With exam season here, everyone’s feeling the heat. But, for most students in India, the pressure to perform and compete does not end with examinations. Final exams are followed by stressful anticipation of results and hasty preparation for the next entrance test. Not surprisingly, the first casualty in this rat race is sleep.
But how exactly do we deal with this problem? Public schools and other institutes in Japan found a novel approach to the problem, and it’s one we’d do well to adopt.
How Sleep Breaks Boost Performance
“Schools in Japan tested a designated nap time in which students can take power naps – they found that it boosts performance, significantly increasing test scores”
As is often the case, the Japanese do tend to come up with seemingly insane ideas that actually work. Their approach to problem was to simply incorporate power naps into the daily routine. Their trials in Japanese schools and colleges have been so effective that similar strategies have also been employed in schools in the United States.
Power naps refer to short twenty minute sleep breaks that help people recharge. Across numerous schools in Japan, there is a designated nap time, during which the lights are dimmed and teachers play western classical music. Students are encouraged to sleep during these intervals, with most choosing to do so.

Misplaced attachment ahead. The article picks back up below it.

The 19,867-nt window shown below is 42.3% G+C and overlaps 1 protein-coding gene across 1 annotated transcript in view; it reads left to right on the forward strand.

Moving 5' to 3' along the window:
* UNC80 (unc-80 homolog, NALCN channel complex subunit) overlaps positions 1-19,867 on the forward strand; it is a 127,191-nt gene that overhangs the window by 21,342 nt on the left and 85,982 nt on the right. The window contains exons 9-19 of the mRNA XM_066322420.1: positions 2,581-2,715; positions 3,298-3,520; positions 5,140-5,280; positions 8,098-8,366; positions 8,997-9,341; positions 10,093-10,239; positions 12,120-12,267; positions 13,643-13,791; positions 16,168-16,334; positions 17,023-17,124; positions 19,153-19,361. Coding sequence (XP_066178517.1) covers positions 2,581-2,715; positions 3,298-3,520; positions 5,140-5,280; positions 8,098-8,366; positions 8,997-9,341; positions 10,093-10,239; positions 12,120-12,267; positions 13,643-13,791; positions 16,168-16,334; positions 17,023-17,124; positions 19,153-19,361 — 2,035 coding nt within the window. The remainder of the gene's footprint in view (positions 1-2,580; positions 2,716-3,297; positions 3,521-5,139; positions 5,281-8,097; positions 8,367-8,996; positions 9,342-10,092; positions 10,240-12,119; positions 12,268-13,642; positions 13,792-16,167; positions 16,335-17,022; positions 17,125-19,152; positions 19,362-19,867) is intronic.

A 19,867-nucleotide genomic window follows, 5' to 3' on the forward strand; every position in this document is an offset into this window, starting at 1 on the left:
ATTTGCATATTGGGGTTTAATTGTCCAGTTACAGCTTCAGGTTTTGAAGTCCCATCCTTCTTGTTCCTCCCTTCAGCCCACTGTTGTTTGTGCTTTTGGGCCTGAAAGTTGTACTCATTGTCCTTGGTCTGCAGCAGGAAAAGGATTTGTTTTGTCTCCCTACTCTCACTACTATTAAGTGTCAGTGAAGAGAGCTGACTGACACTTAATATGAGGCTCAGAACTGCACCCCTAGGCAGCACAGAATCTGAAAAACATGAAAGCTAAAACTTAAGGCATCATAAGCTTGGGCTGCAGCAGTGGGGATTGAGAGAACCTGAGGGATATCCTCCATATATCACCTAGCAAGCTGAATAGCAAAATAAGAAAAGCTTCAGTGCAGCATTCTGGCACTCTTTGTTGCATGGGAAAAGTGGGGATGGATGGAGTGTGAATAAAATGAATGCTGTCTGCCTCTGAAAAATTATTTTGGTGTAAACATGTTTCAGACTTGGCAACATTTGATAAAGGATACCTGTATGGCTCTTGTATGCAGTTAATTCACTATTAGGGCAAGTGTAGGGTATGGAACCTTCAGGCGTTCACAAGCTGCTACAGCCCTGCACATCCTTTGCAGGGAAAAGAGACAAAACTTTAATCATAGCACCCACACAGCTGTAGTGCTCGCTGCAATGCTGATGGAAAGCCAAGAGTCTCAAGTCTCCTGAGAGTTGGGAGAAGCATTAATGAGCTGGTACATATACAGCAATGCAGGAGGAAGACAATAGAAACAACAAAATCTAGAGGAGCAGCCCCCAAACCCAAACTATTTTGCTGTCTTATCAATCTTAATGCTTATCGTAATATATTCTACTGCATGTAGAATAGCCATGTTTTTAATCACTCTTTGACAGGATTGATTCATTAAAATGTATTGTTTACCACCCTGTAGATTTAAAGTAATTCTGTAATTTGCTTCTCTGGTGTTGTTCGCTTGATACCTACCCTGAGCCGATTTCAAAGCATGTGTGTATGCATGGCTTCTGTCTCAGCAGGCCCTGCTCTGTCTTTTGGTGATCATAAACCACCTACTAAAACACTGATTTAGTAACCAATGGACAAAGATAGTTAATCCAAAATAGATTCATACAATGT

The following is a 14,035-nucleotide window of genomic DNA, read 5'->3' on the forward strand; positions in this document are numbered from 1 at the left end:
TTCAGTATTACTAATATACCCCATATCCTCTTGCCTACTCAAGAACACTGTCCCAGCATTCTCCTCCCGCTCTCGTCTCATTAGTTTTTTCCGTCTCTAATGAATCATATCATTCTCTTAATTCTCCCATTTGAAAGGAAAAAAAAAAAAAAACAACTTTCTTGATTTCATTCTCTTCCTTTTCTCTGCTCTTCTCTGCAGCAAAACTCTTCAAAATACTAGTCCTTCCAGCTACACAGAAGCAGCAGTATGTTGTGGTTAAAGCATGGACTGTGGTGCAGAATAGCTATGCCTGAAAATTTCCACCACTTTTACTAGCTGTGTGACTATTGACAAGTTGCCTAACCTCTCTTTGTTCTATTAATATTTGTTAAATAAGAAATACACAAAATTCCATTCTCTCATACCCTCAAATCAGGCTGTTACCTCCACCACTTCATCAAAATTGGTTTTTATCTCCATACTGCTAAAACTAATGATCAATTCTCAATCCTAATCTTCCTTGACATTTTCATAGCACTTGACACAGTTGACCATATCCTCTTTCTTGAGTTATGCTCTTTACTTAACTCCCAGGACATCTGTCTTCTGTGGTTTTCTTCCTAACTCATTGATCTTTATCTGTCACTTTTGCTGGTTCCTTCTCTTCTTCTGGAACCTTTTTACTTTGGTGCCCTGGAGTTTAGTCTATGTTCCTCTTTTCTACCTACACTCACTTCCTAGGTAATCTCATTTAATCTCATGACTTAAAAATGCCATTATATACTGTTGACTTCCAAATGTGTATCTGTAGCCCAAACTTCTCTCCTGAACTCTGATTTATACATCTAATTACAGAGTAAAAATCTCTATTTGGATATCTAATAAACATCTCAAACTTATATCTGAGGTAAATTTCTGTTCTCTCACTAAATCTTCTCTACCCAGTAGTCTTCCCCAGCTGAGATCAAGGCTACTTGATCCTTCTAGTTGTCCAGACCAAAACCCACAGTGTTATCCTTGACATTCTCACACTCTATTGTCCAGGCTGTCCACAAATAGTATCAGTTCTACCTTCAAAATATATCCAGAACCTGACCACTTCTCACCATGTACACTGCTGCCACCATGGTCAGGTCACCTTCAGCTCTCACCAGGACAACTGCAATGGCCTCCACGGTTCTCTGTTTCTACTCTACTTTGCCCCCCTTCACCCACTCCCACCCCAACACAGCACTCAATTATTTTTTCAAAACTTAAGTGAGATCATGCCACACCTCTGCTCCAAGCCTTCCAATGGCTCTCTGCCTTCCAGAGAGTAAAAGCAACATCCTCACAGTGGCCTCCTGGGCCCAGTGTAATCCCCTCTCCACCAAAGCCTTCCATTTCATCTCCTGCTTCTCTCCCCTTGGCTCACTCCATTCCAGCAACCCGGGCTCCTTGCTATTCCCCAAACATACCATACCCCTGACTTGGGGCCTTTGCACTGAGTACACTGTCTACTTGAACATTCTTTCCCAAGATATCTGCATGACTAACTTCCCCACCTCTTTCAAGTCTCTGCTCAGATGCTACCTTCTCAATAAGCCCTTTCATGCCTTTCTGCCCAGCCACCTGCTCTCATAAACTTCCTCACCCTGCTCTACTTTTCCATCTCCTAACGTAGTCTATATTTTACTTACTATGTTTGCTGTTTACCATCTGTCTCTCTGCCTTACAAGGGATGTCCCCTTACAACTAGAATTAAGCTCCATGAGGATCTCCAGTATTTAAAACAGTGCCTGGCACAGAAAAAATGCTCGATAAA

While several studies have found that power naps can help boost cognitive function and improve performance briefly, its efficacy had never been tested before on such a large scale. The results of initial trials revealed that student performance increased, with schools involved in the trial reporting higher test scores.
Since then the strategy has gained increasing popularity, being used in several other schools. The practice is now so popular in Japan that even offices encourage power naps, with many stores also selling ‘desk pillows’!
Why We Can’t Ignore Sleep Deprivation In Teens
“Chronic sleep deprivation in adolescents poses significant health risks and is also associated with higher incidence of alcohol and drug abuse, as well as smoking”
While there is no substitute for a full night’s sleep, it makes no sense to overwhelm students, forcing them to struggle to stay awake during lectures. Most students today get inadequate sleep and a large part of their focus and effort during classes goes into staying awake, not into learning.
According to health care experts, teens and children typically need more sleep than adults – eight to nine hours of sleep a night. Most students however, only get five to six hours of sleep each night. Naturally, this leads to problems with attention and focus, severely impairing learning.
As pointed out by the United States Centers for Disease Control and Prevention, chronic sleep deprivation in adolescents also poses a significant health risk, as it is associated with higher incidence of alcohol and drug abuse, as well as smoking.
In light of these risks, and the extent of sleep deprivation affecting India, it is imperative that we adopt such measures to counter the problem.
Of course, power naps and sleeping pods are only quick fixes to a growing problem. If we really wish to tackle sleep deprivation and the associated health risks we need to overhaul our education system and change our work culture. Such huge changes could take decades however, so in the meantime it may be a good idea to try out strategies like these.
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